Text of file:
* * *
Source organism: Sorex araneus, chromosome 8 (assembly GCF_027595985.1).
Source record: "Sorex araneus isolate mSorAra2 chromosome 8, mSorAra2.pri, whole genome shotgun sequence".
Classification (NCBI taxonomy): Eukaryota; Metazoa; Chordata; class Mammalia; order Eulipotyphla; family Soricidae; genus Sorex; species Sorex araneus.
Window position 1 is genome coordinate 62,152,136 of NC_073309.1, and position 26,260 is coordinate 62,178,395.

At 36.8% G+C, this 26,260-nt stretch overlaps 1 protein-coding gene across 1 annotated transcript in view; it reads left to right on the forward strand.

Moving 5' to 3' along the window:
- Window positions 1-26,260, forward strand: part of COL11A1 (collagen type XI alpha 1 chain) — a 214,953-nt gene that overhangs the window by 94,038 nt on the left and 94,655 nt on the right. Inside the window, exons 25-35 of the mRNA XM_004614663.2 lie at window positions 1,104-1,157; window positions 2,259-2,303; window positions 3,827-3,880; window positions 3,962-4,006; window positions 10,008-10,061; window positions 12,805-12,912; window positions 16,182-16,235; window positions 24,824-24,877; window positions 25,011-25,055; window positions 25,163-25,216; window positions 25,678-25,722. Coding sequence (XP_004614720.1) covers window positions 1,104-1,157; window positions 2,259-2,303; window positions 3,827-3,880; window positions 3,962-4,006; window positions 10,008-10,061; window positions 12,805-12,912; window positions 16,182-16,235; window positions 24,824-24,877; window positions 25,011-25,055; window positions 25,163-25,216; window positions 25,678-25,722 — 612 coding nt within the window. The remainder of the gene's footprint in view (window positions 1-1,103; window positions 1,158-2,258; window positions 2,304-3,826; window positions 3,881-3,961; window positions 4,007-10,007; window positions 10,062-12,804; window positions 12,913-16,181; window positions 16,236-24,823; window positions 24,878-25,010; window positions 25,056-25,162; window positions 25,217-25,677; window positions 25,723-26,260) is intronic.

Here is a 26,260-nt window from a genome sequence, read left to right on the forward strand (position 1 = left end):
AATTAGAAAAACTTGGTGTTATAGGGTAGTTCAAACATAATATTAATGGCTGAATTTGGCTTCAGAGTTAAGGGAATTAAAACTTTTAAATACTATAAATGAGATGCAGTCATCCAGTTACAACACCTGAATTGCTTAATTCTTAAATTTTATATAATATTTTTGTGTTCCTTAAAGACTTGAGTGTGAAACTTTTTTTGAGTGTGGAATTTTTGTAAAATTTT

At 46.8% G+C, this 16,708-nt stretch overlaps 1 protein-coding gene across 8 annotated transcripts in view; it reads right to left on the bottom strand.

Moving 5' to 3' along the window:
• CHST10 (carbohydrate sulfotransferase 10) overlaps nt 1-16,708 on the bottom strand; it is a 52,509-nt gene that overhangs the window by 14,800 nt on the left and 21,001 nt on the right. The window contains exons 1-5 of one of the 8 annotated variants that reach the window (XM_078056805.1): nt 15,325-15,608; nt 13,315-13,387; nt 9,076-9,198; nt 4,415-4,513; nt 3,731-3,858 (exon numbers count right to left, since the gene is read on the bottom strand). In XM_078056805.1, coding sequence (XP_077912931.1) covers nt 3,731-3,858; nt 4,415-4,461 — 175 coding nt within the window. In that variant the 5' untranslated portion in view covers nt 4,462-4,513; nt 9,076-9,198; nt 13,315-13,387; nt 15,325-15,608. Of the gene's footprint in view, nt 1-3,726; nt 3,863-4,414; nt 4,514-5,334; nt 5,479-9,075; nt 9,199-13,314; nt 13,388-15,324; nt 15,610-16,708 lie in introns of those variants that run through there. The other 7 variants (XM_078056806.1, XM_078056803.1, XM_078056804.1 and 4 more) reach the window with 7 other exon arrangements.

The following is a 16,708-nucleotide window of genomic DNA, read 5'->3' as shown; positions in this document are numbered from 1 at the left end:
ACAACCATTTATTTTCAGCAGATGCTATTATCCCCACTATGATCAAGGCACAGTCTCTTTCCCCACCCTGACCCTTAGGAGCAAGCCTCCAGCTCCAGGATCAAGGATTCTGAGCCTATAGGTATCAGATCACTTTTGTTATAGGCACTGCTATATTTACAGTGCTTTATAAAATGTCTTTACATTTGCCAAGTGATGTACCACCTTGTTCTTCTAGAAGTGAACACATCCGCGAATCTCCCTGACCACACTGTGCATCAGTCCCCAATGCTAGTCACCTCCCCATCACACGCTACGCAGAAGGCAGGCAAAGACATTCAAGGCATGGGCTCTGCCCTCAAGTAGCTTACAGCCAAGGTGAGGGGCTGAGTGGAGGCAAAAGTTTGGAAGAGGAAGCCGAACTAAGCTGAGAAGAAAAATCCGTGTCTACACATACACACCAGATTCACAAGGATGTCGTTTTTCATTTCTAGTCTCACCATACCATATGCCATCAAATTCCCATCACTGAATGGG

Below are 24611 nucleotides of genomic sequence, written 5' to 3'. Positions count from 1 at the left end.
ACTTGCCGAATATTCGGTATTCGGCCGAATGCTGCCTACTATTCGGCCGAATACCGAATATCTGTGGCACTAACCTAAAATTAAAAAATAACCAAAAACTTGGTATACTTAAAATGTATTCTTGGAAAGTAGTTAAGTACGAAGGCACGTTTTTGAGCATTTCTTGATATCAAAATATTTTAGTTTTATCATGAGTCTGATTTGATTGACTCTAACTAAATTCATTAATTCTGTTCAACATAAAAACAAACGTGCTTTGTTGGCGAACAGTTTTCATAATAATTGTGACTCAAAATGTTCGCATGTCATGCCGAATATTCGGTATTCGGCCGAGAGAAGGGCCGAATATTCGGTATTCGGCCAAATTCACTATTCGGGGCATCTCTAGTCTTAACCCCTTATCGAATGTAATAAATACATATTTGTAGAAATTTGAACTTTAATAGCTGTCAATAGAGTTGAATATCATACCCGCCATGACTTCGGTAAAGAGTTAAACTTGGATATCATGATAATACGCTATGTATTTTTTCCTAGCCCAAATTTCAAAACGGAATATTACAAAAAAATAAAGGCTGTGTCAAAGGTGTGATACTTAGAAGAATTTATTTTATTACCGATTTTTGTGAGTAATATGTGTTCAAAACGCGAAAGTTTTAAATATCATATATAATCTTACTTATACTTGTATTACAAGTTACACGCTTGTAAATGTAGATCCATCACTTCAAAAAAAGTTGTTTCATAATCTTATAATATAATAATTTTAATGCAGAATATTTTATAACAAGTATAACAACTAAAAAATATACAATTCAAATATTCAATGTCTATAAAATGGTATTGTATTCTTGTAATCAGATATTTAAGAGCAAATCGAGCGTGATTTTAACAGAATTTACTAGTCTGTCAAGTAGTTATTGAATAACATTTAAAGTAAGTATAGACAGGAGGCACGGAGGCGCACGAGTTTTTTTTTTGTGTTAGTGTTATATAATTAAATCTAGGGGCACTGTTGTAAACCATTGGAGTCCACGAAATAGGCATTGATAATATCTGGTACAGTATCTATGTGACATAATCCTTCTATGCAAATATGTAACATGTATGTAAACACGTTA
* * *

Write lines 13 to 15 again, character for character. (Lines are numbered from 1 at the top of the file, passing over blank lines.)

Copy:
The following is a 16,708-nucleotide window of genomic DNA, read 5'->3' as shown; positions in this document are numbered from 1 at the left end:
ACAACCATTTATTTTCAGCAGATGCTATTATCCCCACTATGATCAAGGCACAGTCTCTTTCCCCACCCTGACCCTTAGGAGCAAGCCTCCAGCTCCAGGATCAAGGATTCTGAGCCTATAGGTATCAGATCACTTTTGTTATAGGCACTGCTATATTTACAGTGCTTTATAAAATGTCTTTACATTTGCCAAGTGATGTACCACCTTGTTCTTCTAGAAGTGAACACATCCGCGAATCTCCCTGACCACACTGTGCATCAGTCCCCAATGCTAGTCACCTCCCCATCACACGCTACGCAGAAGGCAGGCAAAGACATTCAAGGCATGGGCTCTGCCCTCAAGTAGCTTACAGCCAAGGTGAGGGGCTGAGTGGAGGCAAAAGTTTGGAAGAGGAAGCCGAACTAAGCTGAGAAGAAAAATCCGTGTCTACACATACACACCAGATTCACAAGGATGTCGTTTTTCATTTCTAGTCTCACCATACCATATGCCATCAAATTCCCATCACTGAATGGG

Below are 24611 nucleotides of genomic sequence, written 5' to 3'. Positions count from 1 at the left end.